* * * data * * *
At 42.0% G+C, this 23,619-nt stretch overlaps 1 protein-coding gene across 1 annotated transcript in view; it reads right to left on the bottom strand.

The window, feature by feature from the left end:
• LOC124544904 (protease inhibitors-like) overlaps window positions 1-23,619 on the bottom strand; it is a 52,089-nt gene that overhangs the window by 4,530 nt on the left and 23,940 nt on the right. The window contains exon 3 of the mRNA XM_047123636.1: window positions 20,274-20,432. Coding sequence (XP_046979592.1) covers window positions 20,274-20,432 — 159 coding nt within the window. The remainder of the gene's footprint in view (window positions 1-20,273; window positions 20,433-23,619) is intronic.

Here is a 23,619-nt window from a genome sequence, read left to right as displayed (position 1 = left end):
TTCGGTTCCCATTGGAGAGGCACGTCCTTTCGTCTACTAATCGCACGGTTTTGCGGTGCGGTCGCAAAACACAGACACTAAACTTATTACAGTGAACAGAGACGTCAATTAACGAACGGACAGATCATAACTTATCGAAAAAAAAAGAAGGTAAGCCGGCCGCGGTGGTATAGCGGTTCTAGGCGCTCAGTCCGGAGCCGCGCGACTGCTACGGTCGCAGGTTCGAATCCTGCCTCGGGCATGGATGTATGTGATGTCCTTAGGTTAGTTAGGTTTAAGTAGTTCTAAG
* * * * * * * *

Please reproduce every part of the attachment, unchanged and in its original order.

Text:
At 42.0% G+C, this 23,619-nt stretch overlaps 1 protein-coding gene across 1 annotated transcript in view; it reads right to left on the bottom strand.

The window, feature by feature from the left end:
• LOC124544904 (protease inhibitors-like) overlaps window positions 1-23,619 on the bottom strand; it is a 52,089-nt gene that overhangs the window by 4,530 nt on the left and 23,940 nt on the right. The window contains exon 3 of the mRNA XM_047123636.1: window positions 20,274-20,432. Coding sequence (XP_046979592.1) covers window positions 20,274-20,432 — 159 coding nt within the window. The remainder of the gene's footprint in view (window positions 1-20,273; window positions 20,433-23,619) is intronic.

Here is a 23,619-nt window from a genome sequence, read left to right as displayed (position 1 = left end):
TTCGGTTCCCATTGGAGAGGCACGTCCTTTCGTCTACTAATCGCACGGTTTTGCGGTGCGGTCGCAAAACACAGACACTAAACTTATTACAGTGAACAGAGACGTCAATTAACGAACGGACAGATCATAACTTATCGAAAAAAAAAGAAGGTAAGCCGGCCGCGGTGGTATAGCGGTTCTAGGCGCTCAGTCCGGAGCCGCGCGACTGCTACGGTCGCAGGTTCGAATCCTGCCTCGGGCATGGATGTATGTGATGTCCTTAGGTTAGTTAGGTTTAAGTAGTTCTAAG